The new book Middle School General Music is a guide for middle school general music teachers looking to create a participatory, motivating music program for adolescents. The book lays a proven path for music teachers. Written by Elizabeth Ann McAnally, an MENC member and in-service teacher from Philadelphia, PA, the book is subtitled “The Best Part of Your Day.”
“I wrote this book to share strategies that really work for middle school general music,” said McAnally, who also writes and speaks on the subject of urban music education. “My suggestions are not the only way, but there is nothing in this book that I have not tested and refined in my own classroom with diverse groups of students.”
The book is organized according to the nine National Standards for Music Education, and each chapter presents tips and lessons for helping middle school students meet high standards in their understanding of music. The book also includes a list of suggested resources.
The list prices for Middle School General Music are $55 hardcover and $21.95 paperback. MENC members receive a 25% discount off the list price. Visit Rowman & Littlefield Education for more information and to order.
In an interview McAnally answered a few questions about her book.
Q: In the preface to your book, you write that when someone first suggested to you that you teach middle school music, you said “No way.” You came to see that teaching on that level was a great match for you. Why do you think some music teachers have that initial reaction?
A: Because it is a time of transition for kids. They are moving from little kids to adolescents. There is a certain amount of turbulence with that, unpredictability. Some teachers have difficulty dealing with that. I find it kind of funny, though. At one time I taught K–6 music, and I enjoyed that. When I moved to teaching older kids I was terrified until I realized that middle school kids do a lot of the same things toddlers do—banging on tables, tapping kids on the shoulder. I realized middle school kids are toddlers in bigger bodies. It is much easier to work with them when you remember children are still children.
Q: Do you believe middle school general music is necessary?
A: Middle school music is absolutely necessary. In many cases it is the last time students will be exposed to a wide variety of music, learn about music, and think about how music can a play a role in their lives beyond school. We already have the kids in band, the kids in chorus. We need to teach the rest of the kids that they can be musical for the rest of their life. It is also a way to keep boys singing as their voices change.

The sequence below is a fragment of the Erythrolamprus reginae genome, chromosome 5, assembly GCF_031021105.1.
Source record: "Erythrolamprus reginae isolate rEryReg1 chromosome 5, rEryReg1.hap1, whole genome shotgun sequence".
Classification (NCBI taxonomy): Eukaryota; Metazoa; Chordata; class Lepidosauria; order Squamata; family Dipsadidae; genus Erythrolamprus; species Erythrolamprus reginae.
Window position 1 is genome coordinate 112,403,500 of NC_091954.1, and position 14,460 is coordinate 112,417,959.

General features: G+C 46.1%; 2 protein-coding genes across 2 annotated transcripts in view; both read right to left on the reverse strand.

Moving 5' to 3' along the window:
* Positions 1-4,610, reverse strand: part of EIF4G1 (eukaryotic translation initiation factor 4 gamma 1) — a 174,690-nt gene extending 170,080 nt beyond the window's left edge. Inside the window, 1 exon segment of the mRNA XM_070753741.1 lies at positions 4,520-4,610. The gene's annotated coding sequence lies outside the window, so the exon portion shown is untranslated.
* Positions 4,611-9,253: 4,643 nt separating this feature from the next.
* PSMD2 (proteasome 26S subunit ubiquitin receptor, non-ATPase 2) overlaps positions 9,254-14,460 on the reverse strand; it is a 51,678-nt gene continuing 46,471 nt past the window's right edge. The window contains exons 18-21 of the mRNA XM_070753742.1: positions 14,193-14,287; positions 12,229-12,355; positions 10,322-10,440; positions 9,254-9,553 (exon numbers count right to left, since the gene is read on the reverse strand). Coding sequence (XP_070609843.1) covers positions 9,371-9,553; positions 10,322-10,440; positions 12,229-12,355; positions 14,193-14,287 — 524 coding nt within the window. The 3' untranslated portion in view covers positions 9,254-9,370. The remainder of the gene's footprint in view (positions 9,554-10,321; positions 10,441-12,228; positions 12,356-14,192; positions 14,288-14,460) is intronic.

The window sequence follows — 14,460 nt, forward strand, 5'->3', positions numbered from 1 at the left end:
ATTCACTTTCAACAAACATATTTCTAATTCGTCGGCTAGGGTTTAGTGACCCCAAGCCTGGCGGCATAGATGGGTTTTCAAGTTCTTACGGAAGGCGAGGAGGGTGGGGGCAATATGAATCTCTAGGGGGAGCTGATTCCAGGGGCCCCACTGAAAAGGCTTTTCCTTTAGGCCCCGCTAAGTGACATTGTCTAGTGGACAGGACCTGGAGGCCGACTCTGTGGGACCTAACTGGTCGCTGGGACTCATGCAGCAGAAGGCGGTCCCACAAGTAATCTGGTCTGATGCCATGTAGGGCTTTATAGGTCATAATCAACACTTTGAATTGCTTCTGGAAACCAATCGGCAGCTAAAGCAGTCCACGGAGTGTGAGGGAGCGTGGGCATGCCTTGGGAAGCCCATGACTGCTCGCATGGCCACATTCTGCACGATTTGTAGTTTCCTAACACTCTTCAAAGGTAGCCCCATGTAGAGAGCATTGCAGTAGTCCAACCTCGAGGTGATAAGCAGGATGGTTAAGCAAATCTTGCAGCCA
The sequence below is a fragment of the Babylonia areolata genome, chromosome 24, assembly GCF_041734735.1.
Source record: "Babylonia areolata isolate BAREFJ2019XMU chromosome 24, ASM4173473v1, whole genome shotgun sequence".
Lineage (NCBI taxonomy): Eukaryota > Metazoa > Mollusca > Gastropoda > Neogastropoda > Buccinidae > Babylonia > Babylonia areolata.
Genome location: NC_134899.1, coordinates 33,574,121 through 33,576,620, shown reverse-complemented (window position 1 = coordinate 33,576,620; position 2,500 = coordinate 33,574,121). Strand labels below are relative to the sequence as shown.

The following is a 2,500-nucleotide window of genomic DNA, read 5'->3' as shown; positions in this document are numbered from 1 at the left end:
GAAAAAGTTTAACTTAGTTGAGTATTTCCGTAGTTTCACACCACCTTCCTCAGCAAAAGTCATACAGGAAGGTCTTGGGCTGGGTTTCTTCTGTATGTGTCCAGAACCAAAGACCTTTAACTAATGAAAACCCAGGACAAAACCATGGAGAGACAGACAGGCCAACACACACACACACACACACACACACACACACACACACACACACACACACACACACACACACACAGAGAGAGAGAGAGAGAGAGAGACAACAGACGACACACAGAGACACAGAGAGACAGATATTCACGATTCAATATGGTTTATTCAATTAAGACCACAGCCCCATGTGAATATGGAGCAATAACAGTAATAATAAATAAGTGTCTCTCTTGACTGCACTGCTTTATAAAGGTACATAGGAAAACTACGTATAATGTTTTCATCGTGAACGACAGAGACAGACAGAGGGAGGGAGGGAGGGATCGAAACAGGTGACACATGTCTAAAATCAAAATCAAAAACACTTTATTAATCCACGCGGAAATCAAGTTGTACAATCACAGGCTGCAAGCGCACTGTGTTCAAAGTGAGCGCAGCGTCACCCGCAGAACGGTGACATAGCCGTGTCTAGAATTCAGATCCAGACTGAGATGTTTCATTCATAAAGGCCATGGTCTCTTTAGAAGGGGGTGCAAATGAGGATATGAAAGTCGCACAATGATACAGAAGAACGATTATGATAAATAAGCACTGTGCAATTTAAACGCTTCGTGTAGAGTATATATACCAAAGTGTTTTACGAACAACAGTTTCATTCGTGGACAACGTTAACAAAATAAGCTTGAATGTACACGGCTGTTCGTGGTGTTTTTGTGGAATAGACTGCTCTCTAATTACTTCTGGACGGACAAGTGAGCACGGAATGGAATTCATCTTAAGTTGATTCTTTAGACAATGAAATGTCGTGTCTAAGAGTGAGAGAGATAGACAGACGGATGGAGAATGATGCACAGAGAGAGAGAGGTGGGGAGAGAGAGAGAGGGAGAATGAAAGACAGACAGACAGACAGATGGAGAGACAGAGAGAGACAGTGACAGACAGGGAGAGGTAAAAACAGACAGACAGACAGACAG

Q: What was your primary goal in writing this book? What group of music teachers are you trying to reach?
A: I want to share strategies that worked well for me, through trial and error, in the classroom. It is difficult to find material of this type and I believe it fills a gap. In middle school, teachers get busy with conducting ensembles and just working a very full schedule. This book will give them new ideas and ways to energize their music programs.
Q: You wrote this book around the National Standards for Music Education. Do you think most teachers use the Standards in preparing for their classes?
A: The Standards are really a unifying feature for music teachers, and they should be used. They are based on observable skills, and they urge teachers to teach skills like learning to compose and how to listen to, analyze and describe music. The Standards also give teachers a way to look at their programs seriously, check the balance and find any holes in their program that might need to be addressed.
Q: Any final thoughts for your colleagues in the profession?
A: Teaching is not an easy job and you may not be in the school that is perfect for you. Look to find solutions where you are. If you are patient, the school that’s the best fit for you is out there.
We all know teaching is a physically demanding job. Find ways to reenergize. Also, you might be the only music teacher in your school. Connect with other music teachers. MENC offer ways for music teachers to connect. Find out what other teachers are doing. Learn from their problems, from their successes.
–Roz Fehr, August 5, 2010 © MENC: The National Association for Music Education